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Legislators Are Going to Unbelievable Lengths to Gouge Clean Water Laws and Cozy Up to Big Coal

Big Coal's backlash over the EPA crackdown on future mountaintop removal operations went from denial and anger to the outright absurd last week, as state legislatures conjured their own versions of a sagebrush rebellion and the new Republican-controlled U.S. House of Representatives passed a sheath of regulatory gutting amendments to its budget bill.

Toxic Runoff from a Valley Fill in Eastern Kentucky

On the heels of its Tea Party-backed coal rallies last fall, the dirty coal lobby couldn't have paid for a better show. As millions of pounds of ammonium nitrate fuel oil explosives continued to detonate daily in their ailing districts and affected residents held dramatic sit-ins to raise awareness of the growing health crisis in the central Appalachian coalfields, Big Coal-bankrolled sycophants fell over themselves from Virginia to Kentucky to West Virginia, and in the halls of Congress, to see who could introduce the most ridiculous and dangerous bills to shield the coal industry.

Their breathless message: "The EPA don't understand mining," as Kentucky’s House Natural Resources and Environment Chairman Jim Gooch, D-Providence, declared to his colleagues.

After an eight-year hiatus of enforcement under the George W. Bush administration, in which an estimated 1,000-2,000 miles of the headwater streams were jammed and sullied by toxic coal waste, along with the destruction of hundreds of mountains and tens of thousands of hardwood forests and the depopulation of historic Appalachia communities, the EPA's return to its true role as enforcer of the Clean Water Act made it a convenient target for Big Coal outrage.

Not for coalfield residents.

"The actions of these state governments trying to circumvent federal law reminds me of the old, discredited tactic of 'nullification,'" Coal River Mountain Watch president Bob Kincaid noted. A resident in the Raleigh County, West Virginia coalfields, he added, "Kentucky's, Virginia's and West Virginia's bought-and-paid-for retro-confederate governments have completely forgotten the lessons of history. They want to pick and choose the laws they obey. Where the EPA is concerned, it's especially bad, since the EPA is all that stands between Appalachia and the utter ruin of what's left of it. As an air-breather and a water-drinker, I take offense to the notion that coal company profits are more important than my children's lives."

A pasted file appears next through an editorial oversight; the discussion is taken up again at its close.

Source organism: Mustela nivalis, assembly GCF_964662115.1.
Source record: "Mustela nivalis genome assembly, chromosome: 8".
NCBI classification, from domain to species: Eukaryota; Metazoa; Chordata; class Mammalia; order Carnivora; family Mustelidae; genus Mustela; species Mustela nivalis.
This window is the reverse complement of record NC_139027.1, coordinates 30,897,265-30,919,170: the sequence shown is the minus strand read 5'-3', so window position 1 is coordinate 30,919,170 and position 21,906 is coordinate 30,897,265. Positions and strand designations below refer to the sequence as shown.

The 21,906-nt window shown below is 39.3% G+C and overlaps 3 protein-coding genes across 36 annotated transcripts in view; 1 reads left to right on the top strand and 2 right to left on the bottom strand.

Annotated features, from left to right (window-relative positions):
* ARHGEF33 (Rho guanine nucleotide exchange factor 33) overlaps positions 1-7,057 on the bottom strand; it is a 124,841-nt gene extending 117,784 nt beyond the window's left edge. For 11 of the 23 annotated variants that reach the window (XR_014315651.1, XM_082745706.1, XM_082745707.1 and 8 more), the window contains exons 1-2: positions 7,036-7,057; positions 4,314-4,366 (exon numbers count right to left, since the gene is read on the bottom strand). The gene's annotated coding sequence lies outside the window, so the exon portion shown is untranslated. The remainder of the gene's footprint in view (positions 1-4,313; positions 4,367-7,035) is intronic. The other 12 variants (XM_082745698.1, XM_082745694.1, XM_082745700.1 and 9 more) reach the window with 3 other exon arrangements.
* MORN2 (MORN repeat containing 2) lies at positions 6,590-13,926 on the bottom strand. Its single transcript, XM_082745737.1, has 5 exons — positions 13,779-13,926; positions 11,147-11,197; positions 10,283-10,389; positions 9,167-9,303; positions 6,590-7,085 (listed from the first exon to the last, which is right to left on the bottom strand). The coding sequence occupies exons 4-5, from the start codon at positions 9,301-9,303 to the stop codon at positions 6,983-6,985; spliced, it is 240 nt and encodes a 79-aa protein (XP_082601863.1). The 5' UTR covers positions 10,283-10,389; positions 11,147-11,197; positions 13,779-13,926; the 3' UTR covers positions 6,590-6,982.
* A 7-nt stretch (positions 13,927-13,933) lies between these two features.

Kentucky state legislature had a new take on nullification. Only days afters celebrated author Wendell Berry and 13 other Kentuckians, including a retired coal miner and inspector, occupied Gov. Steve Beshear's office in a protest over the state's 40-year crisis of mountaintop removal mining, the Kentucky state legislature attempted to officially establish a "sanctuary state" for the coal industry that would be exempt from "the overreaching regulatory power.” Kentucky already underwrites an additional $115 million each year in state funds for maintenance and health damages beyond any coal industry revenues.

"My friends, we Kentuckians are in a very sick family," responded Harlan County-raised author George Ella Lyons in the Lexington Herald-Leader. "Our government is owned by big corporations and the result is obscene. Sanctuary -- sacred protected space -- is declared for those who are abusing the basis of our survival. How long do you think we can live without clean water and air?"

Even the Herald-Leader editorial board lectured its legislature:

Smith's resolution would declare Kentucky a "sanctuary state" in regard to EPA regulation. Gooch's bill would exempt from Clean Water Act regulations mining operations involving coal that never leaves the state.

Since coal mining in Kentucky impacts rivers flowing into other states, thus making mining operations subject to regulation under the interstate commerce clause of the U.S. Constitution, neither measure would accomplish a single thing other than letting its sponsor preen and posture in public while wasting other lawmakers' time.